Title:
Semi-conductor device with programmable response
United States Patent 9318717
Abstract:
An apparatus with a programmable response includes a semi-conductor device with a junction formed thereon, the junction having a built-in potential, a quantum well element proximate to the junction that provides an energy well within a depletion region of the junction. The energy well comprises one or more donor energy states that support electron trapping, and/or one or more acceptor energy states that support hole trapping; thereby modulating the built-in potential of the junction. The semi-conductor device may be a diode, a bipolar diode, a transistor, or the like. A corresponding method is also disclosed herein.


Inventors:
Afzali-ardakani, Ali (Ossining, NY, US)
Chen, Tze-chiang (Yorktown Heights, NY, US)
Gopalakrishnan, Kailash (New York, NY, US)
Hekmatshoartabari, Bahman (White Plains, NY, US)
Kwark, Young H. (Chappaqua, NY, US)
Application Number:
14/588997
Publication Date:
04/19/2016
Filing Date:
01/05/2015
Assignee:
International Business Machines Corporation (Armonk, NY, US)
Primary Class:
1/1
International Classes:
G11C11/36; G11C11/40; G11C13/00; H01L51/05; H01L51/10; H01L51/00
View Patent Images:
Other References:
Bichler, et al., “Functional Model of a Nanoparticle Organic Memory Transistor for Use as a Spiking Synapse”, IEEE Transactions on Electron Devices, vol. 57, No. 11, Nov. 2010, pp. 3115-3122, © 2010 IEEE.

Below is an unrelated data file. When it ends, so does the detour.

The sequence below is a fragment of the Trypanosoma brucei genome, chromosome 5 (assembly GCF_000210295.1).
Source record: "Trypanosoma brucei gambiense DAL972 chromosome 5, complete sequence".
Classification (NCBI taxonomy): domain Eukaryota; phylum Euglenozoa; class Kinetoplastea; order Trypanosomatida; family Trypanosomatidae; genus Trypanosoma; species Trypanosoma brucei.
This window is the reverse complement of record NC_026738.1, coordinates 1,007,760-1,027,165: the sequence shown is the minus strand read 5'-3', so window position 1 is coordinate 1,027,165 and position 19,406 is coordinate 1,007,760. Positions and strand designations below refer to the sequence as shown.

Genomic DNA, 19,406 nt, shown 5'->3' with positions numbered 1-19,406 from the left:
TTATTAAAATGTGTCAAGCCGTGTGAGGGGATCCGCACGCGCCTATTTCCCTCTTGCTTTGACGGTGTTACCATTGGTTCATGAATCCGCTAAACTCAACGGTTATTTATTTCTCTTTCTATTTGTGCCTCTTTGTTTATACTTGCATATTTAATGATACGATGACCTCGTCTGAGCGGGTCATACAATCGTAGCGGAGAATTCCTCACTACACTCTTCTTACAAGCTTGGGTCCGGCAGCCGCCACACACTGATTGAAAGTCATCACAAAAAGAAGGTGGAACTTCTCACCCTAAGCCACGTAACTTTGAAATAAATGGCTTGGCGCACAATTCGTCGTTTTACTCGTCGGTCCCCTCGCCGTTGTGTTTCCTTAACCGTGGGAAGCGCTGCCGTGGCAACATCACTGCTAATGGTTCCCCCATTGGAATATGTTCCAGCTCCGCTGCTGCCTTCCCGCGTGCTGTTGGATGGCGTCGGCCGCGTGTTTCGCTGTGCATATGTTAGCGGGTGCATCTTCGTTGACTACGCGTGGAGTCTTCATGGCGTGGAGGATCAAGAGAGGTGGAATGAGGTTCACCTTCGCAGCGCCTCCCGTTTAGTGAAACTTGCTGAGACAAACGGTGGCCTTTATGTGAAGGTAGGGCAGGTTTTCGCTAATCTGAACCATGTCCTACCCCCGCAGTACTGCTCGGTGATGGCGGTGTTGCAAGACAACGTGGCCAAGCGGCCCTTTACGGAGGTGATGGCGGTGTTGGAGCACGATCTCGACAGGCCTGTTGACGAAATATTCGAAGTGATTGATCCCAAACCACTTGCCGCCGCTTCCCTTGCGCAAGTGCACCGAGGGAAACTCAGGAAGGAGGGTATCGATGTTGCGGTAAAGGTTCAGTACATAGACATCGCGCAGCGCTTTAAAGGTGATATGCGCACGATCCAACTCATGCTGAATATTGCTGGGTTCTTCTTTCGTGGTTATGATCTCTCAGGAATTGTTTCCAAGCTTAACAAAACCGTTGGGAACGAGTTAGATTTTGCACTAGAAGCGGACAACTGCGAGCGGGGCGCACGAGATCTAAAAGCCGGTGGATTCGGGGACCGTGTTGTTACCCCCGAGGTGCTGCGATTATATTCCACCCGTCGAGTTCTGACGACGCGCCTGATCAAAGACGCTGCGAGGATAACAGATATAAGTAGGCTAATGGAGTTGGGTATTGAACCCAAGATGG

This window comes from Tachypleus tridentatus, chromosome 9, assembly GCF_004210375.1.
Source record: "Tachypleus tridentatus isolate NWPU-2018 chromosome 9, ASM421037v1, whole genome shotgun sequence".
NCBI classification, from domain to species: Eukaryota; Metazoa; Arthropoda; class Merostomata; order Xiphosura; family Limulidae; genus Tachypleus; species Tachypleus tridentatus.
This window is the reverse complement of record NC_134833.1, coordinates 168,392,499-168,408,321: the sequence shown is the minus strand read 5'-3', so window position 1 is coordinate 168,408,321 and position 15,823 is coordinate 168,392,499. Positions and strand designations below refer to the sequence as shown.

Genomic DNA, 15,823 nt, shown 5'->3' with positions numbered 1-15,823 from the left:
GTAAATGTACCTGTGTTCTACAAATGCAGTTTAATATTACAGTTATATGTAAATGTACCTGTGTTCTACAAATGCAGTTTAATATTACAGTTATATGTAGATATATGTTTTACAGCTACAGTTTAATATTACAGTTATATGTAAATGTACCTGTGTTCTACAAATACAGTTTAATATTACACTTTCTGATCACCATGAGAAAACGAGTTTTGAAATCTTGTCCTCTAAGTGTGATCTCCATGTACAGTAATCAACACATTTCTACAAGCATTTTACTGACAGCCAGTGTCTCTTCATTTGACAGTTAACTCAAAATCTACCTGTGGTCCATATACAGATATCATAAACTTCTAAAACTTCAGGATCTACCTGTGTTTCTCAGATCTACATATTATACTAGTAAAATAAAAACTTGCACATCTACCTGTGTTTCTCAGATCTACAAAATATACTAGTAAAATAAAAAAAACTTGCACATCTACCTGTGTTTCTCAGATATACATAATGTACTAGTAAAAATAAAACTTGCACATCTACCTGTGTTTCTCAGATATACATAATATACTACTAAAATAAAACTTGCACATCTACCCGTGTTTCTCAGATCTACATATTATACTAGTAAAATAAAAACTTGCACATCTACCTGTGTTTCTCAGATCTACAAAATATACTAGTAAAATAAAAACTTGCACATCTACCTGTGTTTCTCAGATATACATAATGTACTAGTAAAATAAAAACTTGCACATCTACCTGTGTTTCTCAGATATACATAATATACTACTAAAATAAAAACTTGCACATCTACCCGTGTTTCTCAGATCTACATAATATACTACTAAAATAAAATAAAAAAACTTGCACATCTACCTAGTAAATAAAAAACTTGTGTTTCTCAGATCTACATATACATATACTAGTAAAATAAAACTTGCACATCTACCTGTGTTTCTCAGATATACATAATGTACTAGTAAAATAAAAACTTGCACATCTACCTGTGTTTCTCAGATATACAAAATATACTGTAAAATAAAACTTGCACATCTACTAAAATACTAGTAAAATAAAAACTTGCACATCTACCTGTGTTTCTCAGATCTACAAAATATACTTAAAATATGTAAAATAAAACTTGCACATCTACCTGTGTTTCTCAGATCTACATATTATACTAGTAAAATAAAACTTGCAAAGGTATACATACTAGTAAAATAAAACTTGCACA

Kim, et al., “Electrical memory devices based on inorganic/organic nanocomposites”, NPG Asia Materials (2012) 4, © 2012 Nature Japan K.K. All rights reserved 1884-4057/12.
Lai, et al., “An Organic/Si Nanowire Hybrid Field Configurable Transistor”, Nano Letters 2008, vol. 8, No. 3, pp. 876-880, © 2008 American Chemical Society, Published on Web Feb. 12, 2008.
Liu, et al., “Memory Effect of a Polymer Thin-Film Transistor With Self-Assembled Gold Nanoparticles in the Gate Dielectric”, IEEE Transactions on Nanotechnology, vol. 5, No. 4, Jul. 2006, pp. 379-384, © 2006 IEEE.
Primary Examiner:
Nguyen, Tuan T.
Attorney, Agent or Firm:
Mcdaniel, Steven F.
Claims:
What is claimed is:

1. An apparatus with a programmable response, the apparatus comprising: a semi-conductor device with a junction formed thereon, the junction having a built-in potential; a quantum well element proximate to the junction that provides an energy well within a depletion region of the junction; wherein the energy well comprises one or more donor energy states that support electron trapping and/or one or more acceptor energy states that support hole trapping; and wherein the built-in potential of the junction corresponds to a net polarity of holes and electrons trapped by the one or more donor energy states and/or one or more acceptor energy states.

2. The apparatus of claim 1, wherein the semi-conductor device comprises a diode.

3. The apparatus of claim 2, wherein the diode is a bipolar diode.

4. The apparatus of claim 1, wherein the semi-conductor device comprises a field-effect transistor.

5. The apparatus of claim 4, wherein the field-effect transistor is ambipolar.

6. The apparatus of claim 4, wherein the semi-conductor device comprises a diode-connected transistor.

7. The apparatus of claim 1, wherein the junction is a hetero-junction.

8. The apparatus of claim 7, wherein the hetero-junction comprises an interface between a first organic material and an inorganic material.

9. The apparatus of claim 8, wherein the inorganic material comprises silicon and the first organic material comprises pentacene.